As a limited company contractor it’s your responsibility to protect yourself and your business – but does your contractor insurance really offer the complete protection you need if something goes wrong?
Not having the right policies in place can mean exposing yourself and your limited company to risk – and many policies out there will include limits and exemptions in the small-print that you might not have been aware of.
This handy checklist will help you understand what to look out for when arranging cover as a contractor.
Does your cover meet your contractual requirements?
Usually the contract with your agency or client will state that you need insurance in place before starting work – even if you aren’t asked to provide proof of this.
Depending on the project and client there may be specific levels of cover that you’re required to hold. The most common types of insurance you’ll be asked to have in place are Professional Indemnity (PI), Public Liability (PL) and Employers’ Liability (EL).
Does it include employers’ liability?
Most UK businesses with at least one employee are legally required to have at least £5 million Employers’ Liability cover. An exemption to this rule is if you employ only yourself and you own 50% or more of your share capital.
Employers’ Liability is also particularly worth thinking about if you have a ‘substitution clause’ in your contract.
In this instance Employers’ Liability would provide cover for anyone you employ as a replacement.
Do you only hold Professional Indemnity cover?
Many companies will try to save money by opting for cheap Professional Indemnity-only products.
Whilst Professional Indemnity provides cover for the services you carry out, as a director of a limited company you’re of course also responsible for the safety of yourself and any employees.
There are other types of cover you need to consider:
Having Public Liability insurance will make sure you’re covered for any damages or injury you cause to third party persons or property, for example leaving a bag in your client’s office which causes a member of their staff to trip and injure themselves. A Public Liability policy will cover legal fees and compensation paid to the claimant.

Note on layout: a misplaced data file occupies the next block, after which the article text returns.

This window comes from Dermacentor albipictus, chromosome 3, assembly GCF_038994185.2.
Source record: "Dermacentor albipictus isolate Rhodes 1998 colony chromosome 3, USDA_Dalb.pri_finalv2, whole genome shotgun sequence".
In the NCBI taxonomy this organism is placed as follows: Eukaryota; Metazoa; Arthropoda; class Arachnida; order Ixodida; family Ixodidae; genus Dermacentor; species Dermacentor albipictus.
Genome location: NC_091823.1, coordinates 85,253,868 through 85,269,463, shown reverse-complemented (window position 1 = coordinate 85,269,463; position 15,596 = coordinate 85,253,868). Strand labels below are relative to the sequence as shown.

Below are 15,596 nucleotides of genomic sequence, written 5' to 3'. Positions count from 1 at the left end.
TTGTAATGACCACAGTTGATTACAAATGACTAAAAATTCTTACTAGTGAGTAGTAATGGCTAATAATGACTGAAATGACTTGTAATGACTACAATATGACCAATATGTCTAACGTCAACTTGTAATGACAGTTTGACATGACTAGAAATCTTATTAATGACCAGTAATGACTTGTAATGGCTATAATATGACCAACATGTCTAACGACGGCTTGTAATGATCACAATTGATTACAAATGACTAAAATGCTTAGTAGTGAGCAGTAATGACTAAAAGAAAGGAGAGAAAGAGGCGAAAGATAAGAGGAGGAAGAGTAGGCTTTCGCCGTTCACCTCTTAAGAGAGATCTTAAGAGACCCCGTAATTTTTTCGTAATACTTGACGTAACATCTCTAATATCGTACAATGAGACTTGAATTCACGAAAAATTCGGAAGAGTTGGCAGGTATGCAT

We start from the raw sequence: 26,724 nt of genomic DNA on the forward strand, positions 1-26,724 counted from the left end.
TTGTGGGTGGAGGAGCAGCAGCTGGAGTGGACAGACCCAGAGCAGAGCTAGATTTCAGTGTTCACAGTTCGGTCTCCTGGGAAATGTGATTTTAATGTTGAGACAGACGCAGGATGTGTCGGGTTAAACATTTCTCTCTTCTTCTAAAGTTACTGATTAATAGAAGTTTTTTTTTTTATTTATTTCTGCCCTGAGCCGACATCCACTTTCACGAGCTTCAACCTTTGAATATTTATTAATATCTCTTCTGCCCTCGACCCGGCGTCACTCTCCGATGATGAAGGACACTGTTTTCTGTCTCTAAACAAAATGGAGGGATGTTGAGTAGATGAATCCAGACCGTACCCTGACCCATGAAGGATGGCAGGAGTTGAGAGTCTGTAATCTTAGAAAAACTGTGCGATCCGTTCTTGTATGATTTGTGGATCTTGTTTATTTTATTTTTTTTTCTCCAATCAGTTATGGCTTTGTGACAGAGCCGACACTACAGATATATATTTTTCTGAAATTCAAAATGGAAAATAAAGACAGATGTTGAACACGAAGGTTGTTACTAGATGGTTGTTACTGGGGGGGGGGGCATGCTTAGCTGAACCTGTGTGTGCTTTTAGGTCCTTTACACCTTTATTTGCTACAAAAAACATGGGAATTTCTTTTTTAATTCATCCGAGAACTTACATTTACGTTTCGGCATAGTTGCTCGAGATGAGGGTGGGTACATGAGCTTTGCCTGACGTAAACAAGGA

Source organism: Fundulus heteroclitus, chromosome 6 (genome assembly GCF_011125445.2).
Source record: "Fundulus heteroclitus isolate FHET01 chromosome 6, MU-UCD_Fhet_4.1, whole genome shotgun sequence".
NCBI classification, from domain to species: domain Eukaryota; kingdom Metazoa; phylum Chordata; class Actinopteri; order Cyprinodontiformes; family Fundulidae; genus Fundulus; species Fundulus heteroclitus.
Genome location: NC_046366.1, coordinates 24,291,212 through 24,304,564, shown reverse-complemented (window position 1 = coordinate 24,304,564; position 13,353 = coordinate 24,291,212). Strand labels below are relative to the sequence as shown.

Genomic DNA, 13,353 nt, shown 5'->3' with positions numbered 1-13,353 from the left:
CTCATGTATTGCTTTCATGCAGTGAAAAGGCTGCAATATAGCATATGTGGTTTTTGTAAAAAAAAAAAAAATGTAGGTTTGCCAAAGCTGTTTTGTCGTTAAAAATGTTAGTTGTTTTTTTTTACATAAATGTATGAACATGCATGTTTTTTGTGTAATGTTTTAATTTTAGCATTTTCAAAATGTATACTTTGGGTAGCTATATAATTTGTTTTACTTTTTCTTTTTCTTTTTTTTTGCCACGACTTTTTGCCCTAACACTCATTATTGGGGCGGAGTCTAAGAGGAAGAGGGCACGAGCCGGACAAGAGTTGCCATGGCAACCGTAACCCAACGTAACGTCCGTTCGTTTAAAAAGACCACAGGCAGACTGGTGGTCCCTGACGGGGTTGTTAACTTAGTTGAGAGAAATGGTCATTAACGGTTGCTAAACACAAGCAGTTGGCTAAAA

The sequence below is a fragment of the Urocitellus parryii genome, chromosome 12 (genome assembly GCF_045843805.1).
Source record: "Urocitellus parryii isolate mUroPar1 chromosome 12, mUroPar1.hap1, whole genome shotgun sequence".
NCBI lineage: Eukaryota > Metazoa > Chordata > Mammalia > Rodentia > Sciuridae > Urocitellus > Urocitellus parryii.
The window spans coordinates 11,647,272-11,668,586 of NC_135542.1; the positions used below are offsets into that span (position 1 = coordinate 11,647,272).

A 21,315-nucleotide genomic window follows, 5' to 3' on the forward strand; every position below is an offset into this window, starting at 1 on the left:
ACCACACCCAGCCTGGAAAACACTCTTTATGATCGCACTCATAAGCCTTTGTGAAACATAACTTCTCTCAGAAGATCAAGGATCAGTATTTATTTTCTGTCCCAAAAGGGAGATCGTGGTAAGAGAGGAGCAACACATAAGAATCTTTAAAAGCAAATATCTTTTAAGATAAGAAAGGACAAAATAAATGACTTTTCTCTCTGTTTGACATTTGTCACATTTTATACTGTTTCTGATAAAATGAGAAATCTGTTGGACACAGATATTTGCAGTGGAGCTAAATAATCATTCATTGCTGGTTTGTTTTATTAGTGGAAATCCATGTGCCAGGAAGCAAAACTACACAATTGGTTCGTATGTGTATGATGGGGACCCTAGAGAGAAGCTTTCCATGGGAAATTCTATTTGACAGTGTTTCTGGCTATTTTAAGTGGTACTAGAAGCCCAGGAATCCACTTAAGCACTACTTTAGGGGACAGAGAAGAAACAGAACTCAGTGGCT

In addition, taking out occupational Personal Accident insurance is worth considering. Although it’s not contractually required, it’s the most claimed upon insurance cover. If you were injured whilst working or commuting and were unable to work, then you could claim a weekly amount to put towards your living costs.
If you were a PAYE employee then your employer’s insurance would cover you for any accidents you had while working as a result of the employer’s negligence. As director of your own limited company you must ensure you have the same protection in place for your employees.
If you employ anyone in an admin or clerical role you need to ensure they’re protected as well. If this is the case for you, then it’s important that you have appropriate Employers’ Liability insurance in place.
Is your Personal Indemnity cover for ‘any one claim’ or ‘in the aggregate’?
If you’re contractually required and have put in place Professional Indemnity cover for up to £1 million ‘in the aggregate’, this means you’re only covered for an accumulated total of £1 million across the whole policy year.
This is fine if your claims are, altogether, worth less than that amount. Say you make three claims during your policy year, with each individual one amounting to £300,000. That’s a total of £900,000, leaving £100,000 ‘in the pot’ should you need to make another claim.
It’s worth bearing in mind as well that claiming those amounts would technically leave you in breach of your contract, given that you need £1 million in Professional Indemnity cover for its duration. If your policy is any one claim, this means your level of cover applies to each and every claim you make.